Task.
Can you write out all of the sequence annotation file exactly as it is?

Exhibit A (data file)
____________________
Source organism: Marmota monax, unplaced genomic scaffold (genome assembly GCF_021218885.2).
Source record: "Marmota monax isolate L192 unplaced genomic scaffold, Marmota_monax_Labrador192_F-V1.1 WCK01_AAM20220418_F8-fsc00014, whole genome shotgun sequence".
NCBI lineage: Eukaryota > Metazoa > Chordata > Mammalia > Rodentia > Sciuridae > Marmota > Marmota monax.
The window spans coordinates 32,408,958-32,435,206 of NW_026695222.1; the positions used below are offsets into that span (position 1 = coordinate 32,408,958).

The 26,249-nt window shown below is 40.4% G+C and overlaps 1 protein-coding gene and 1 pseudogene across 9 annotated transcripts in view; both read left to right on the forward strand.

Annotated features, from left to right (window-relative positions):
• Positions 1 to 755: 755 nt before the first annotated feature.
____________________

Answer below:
Source organism: Marmota monax, unplaced genomic scaffold (genome assembly GCF_021218885.2).
Source record: "Marmota monax isolate L192 unplaced genomic scaffold, Marmota_monax_Labrador192_F-V1.1 WCK01_AAM20220418_F8-fsc00014, whole genome shotgun sequence".
NCBI lineage: Eukaryota > Metazoa > Chordata > Mammalia > Rodentia > Sciuridae > Marmota > Marmota monax.
The window spans coordinates 32,408,958-32,435,206 of NW_026695222.1; the positions used below are offsets into that span (position 1 = coordinate 32,408,958).

The 26,249-nt window shown below is 40.4% G+C and overlaps 1 protein-coding gene and 1 pseudogene across 9 annotated transcripts in view; both read left to right on the forward strand.

Annotated features, from left to right (window-relative positions):
• Positions 1 to 755: 755 nt before the first annotated feature.